Of Course You Shouldn’t Give Opposing Counsel Your Facebook Password, And Then Delete The Account
By IT-Lex Intern Joey Chindamo (LinkedIn)
Spoliation, or the intentional alteration or destruction of evidence, is a dirty word for many modern-day litigators. Lawyers cringe at the thought of clients destroying evidence because of the hefty sanctions judges can levy against clients and lawyers alike. But in the era of eDiscovery and social media, that fear can become even more pronounced. To illustrate, we look at a recent case from the U.S. District Court for the District of New Jersey.
In Gatto v. United Air Lines, Inc., the Plaintiff filed a personal injury suit against United Air Lines and Allied Aviation Services, Inc. Gatto alleged he suffered injuries when, while unloading baggage as a ground operations supervisor for JetBlue, a set of fueler stairs crashed into him. The alleged injuries included a torn rotator cuff, a torn medial meniscus, and back injuries. Gatto claimed the injuries left him permanently disabled, limiting his physical and social activities and leaving him unable to work.
Defendant United Airlines sought discovery related to Gatto’s social activities, filing a request for production on July 21, 2011 for documents and other information related to Gatto’s social media accounts and online business activities. Defendant Allied Aviation Services joined the discovery request by July 27, 2011.
Gatto complied with the discovery request on November 21, 2011, turning over authorizations for the release of information for some social networking websites, eBay, and PayPal. But interestingly, Gatto did not include Facebook in his list of authorizations. Not surprisingly, the defendants were unsatisfied and again requested Gatto’s Facebook records during a settlement conference on December 1, 2011.
This is where the lawsuit takes a strange turn. At that same settlement conference, the judge ordered Gatto to authorize the release of Facebook documents and information, and Gatto agreed. In fact, he went so far as to change his Facebook password to “alliedunited” on December 5, 2011. Soon after, the lawyers for United accessed Gatto’s Facebook account and printed portions of it. This prompted a Facebook notification for Gatto that his account had been accessed by an unfamiliar IP address, and by December 16, 2011, Gatto had deactivated his Facebook account. Counsel for United asked Gatto to reactivate his account, but by then, Facebook had automatically deleted the account. This led to the motion for spoliation sanctions.
Gatto’s primary argument for deactivating his Facebook account seemed inconsistent with his prior behavior. He had already responded affirmatively to the defendants’ motion to produce and authorized access to his social networking accounts. But when it came to Facebook:
“While the parties dispute whether it was agreed that defense counsel would directly access Plaintiff’s Facebook account, the parties do not dispute that the password was provided to counsel for the purpose of accessing documents and information from Facebook.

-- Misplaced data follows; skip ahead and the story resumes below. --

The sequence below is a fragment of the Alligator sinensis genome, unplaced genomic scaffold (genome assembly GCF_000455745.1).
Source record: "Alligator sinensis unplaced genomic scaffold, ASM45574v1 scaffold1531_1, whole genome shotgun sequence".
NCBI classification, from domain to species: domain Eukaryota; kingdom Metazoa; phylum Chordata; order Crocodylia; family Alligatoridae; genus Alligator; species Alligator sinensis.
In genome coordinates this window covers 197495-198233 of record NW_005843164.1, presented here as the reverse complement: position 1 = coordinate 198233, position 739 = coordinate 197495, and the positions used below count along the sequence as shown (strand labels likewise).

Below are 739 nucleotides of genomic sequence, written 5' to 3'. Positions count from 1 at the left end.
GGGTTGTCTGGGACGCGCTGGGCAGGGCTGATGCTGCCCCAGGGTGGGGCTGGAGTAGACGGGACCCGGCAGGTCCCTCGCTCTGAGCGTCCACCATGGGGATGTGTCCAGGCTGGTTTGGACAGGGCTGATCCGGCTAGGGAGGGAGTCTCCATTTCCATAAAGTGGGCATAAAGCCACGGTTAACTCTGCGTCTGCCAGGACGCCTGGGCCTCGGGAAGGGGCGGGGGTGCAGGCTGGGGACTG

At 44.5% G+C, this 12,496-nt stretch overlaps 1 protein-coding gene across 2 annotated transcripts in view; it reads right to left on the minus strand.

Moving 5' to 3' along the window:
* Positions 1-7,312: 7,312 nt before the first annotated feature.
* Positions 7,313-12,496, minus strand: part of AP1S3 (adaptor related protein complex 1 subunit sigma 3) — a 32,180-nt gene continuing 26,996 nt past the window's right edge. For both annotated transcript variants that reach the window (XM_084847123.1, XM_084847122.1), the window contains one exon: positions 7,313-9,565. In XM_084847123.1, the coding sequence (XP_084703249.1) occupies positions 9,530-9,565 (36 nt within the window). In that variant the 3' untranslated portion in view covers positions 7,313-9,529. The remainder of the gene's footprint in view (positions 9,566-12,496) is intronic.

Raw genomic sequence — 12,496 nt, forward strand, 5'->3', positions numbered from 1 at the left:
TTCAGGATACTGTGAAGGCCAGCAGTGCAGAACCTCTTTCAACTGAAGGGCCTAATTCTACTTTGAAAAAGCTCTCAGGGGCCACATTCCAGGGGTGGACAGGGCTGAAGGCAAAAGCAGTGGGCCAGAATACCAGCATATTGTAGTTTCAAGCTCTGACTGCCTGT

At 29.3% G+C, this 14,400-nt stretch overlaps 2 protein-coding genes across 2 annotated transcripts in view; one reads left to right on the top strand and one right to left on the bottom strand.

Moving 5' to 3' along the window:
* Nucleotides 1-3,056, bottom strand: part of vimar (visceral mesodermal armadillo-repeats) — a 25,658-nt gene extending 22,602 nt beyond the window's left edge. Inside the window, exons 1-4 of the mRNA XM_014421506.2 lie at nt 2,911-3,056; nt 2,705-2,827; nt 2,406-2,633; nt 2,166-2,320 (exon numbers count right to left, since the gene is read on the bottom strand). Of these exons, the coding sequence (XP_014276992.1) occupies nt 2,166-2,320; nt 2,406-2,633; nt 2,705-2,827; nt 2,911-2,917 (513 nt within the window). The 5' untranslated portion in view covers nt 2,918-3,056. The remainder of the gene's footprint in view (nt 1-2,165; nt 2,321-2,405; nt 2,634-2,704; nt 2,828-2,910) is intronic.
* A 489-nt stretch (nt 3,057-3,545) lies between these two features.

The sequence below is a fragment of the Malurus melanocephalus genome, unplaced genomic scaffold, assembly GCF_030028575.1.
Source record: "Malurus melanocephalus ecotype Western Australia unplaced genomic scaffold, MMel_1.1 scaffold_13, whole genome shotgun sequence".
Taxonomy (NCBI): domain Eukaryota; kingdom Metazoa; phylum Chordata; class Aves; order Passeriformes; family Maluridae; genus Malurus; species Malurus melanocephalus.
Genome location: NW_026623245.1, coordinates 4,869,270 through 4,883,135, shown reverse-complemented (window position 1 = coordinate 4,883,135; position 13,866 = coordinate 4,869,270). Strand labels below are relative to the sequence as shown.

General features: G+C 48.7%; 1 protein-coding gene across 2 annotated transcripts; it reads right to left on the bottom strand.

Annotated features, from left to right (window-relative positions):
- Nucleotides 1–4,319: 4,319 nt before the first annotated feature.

. . .
Similarly, Plaintiff alleges that ‘assurances were given by Counsel for the Defendants at the December 1, 2011 conference that there would not be unauthorized access to the Facebook account online,’ whereas Defendants allege that there were no assurances given that the account would not be accessed.” (emphasis added).
This is supported by the fact that Gatto changed his password to “alliedunited,” an ironic choice if he never intended the password change to help the defendants to access his account. Moreover, since he had already authorized access to his other social networks with the knowledge they would be accessed by opposing counsel, could he really, in good faith, argue that Facebook would be treated differently?
The court’s analysis turned on whether or not Gatto’s deactivation was an “actual suppression or withholding of evidence.” Finding it indisputable that Gatto had intentionally deactivated his Facebook account—he had conceded as much—the court extended its rationale. Since Gatto had failed to reactivate his account, Facebook’s automatic deletion policy erased all data after 14 days. The court found that Gatto’s intentional deactivation caused the account to be permanently deleted:
“Neither defense counsel’s allegedly inappropriate access of the Facebook account, nor Plaintiff’s belated efforts to reactivate the account, negate the fact that Plaintiff failed to preserve relevant evidence. As a result, Defendants are prejudiced because they have lost access to evidence that is potentially relevant to Plaintiff’s damages and credibility.” (emphasis added).
The court held that a spoliation inference would be issued in the case but declined to award fees or costs for the spoliation. Gatto and his counsel got off lightly here. We talked earlier this year about a case in which both the attorney and the client were sanctioned to the tune of hundreds of thousands of dollars for erasing photographs from a Facebook page.
Remember—if there is reasonably foreseeable litigation on the horizon, any deletions of social media data may result in spoliation sanctions. Either clean up those accounts now, well before litigation has the possibility of arising, or don’t do it at all.